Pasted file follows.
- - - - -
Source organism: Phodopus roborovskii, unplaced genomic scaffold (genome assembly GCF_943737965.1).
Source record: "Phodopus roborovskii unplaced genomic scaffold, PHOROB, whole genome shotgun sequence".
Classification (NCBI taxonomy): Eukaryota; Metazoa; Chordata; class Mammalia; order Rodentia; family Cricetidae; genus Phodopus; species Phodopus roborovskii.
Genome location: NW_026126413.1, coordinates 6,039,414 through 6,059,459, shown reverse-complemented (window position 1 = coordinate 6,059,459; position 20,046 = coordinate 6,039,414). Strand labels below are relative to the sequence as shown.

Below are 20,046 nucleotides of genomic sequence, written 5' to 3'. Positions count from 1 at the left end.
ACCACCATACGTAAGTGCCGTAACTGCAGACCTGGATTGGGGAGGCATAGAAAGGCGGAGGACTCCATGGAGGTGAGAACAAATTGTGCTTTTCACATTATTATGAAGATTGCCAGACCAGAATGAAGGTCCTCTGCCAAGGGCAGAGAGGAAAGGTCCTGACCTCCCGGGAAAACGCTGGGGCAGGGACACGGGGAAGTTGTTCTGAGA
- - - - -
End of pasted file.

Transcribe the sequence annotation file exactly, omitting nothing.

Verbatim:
Source organism: Phodopus roborovskii, unplaced genomic scaffold (genome assembly GCF_943737965.1).
Source record: "Phodopus roborovskii unplaced genomic scaffold, PHOROB, whole genome shotgun sequence".
Classification (NCBI taxonomy): Eukaryota; Metazoa; Chordata; class Mammalia; order Rodentia; family Cricetidae; genus Phodopus; species Phodopus roborovskii.
Genome location: NW_026126413.1, coordinates 6,039,414 through 6,059,459, shown reverse-complemented (window position 1 = coordinate 6,059,459; position 20,046 = coordinate 6,039,414). Strand labels below are relative to the sequence as shown.

Below are 20,046 nucleotides of genomic sequence, written 5' to 3'. Positions count from 1 at the left end.
ACCACCATACGTAAGTGCCGTAACTGCAGACCTGGATTGGGGAGGCATAGAAAGGCGGAGGACTCCATGGAGGTGAGAACAAATTGTGCTTTTCACATTATTATGAAGATTGCCAGACCAGAATGAAGGTCCTCTGCCAAGGGCAGAGAGGAAAGGTCCTGACCTCCCGGGAAAACGCTGGGGCAGGGACACGGGGAAGTTGTTCTGAGA